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With U.S. Yields This Good, Japan Funds Buy Without Hedging

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High hedging costs stayed the hand of Japanese investors eyeing U.S. bonds for months. But for some, the yield attraction is getting just too good to resist.

Dai-Ichi Life Insurance Co. has joined Daido Life Insurance Co. and Fukoku Mutual Life Insurance Co. in planning to buy foreign debt without hedging, according to their latest investment outlooks. Previously, Japanese investors had shied away from U.S. bonds on the rising expense of currency hedges, even as 10-year Treasury yields headed toward a four-year high.

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“Yields on U.S. corporate and mortgage debt, without currency hedging, have reached attractive levels for Japanese life insurance companies,” said Yunosuke Ikeda, head of Japan FX research at Nomura Securities. “As long as U.S. 10-year yields are expected to pivot around 3%, it’s natural for life insurers to consider non-hedged investments in dollar assets.”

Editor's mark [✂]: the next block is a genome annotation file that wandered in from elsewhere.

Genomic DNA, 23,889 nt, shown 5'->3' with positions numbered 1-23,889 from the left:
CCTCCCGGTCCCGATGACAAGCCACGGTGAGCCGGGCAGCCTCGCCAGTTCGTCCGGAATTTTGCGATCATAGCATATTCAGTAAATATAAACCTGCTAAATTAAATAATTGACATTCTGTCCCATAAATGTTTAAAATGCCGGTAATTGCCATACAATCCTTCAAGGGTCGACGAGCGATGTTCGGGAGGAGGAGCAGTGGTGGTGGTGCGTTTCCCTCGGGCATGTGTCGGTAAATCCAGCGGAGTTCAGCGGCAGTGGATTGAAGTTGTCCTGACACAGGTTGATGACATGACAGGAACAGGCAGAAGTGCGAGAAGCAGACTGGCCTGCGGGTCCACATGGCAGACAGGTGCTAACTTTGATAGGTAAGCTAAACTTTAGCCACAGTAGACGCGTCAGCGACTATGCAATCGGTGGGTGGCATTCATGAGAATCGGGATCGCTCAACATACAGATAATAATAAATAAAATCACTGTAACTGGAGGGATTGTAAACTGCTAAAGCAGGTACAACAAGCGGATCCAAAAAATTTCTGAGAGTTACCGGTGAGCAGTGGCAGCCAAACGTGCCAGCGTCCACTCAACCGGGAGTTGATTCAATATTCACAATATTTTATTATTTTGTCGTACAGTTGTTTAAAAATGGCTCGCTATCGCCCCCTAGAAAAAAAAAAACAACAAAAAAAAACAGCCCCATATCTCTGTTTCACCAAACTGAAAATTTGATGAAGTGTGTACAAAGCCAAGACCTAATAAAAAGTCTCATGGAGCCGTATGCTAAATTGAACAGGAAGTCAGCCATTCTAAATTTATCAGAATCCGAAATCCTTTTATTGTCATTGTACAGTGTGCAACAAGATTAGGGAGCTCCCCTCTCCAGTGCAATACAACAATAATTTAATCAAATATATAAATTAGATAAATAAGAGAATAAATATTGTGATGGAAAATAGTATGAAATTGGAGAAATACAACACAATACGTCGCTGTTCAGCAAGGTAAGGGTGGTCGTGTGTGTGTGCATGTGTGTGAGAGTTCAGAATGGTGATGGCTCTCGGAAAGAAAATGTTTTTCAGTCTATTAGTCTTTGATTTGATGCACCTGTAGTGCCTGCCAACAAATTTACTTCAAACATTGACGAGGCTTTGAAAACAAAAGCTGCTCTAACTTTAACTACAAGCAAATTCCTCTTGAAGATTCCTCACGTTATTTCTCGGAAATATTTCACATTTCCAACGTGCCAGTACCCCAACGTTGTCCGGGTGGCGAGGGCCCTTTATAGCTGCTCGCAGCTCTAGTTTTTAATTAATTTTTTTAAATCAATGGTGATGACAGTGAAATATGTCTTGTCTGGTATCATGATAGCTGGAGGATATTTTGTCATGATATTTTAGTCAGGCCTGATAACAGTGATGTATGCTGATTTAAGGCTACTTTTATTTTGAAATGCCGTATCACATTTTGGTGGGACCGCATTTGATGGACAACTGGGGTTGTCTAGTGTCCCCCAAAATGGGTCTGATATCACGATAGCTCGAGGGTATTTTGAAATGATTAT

The dollar may strengthen past 109 yen in May as foreign investors join the life insurers in selling the yen and buying the U.S. currency, Ikeda said. It has slid 3.4% so far this year against the yen, and traded around 108.90 at 9:00 a.m. in London Tuesday.

Hedging costs for dollar-yen positions had risen over one percentage point in the last 12-months to 2.59% in mid-March, the highest since 2008, amid gains in Libor rates and continued weakness in the greenback.

Dai-Ichi and Fukoku are planning to increase holdings of unhedged foreign bonds in the fiscal year started April 1, while Daido looks to boost U.S. bond investments without hedging. Meiji Yasuda Life Insurance Co. said on Tuesday that it plans to increase unhedged bond investments slightly.

Life insurers bought a net 764 billion yen ($7.1 billion) of overseas bonds in March, the second-biggest amount on record for the month, according to data from Japan’s finance ministry. Nomura’s Ikeda estimated a large part of these purchases were for dollar-denominated securities as the dollar-yen exchange rate and U.S. yields both stabilized last month.

—With assistance from Chikako Mogi, Chikafumi Hodo and Komaki Ito.

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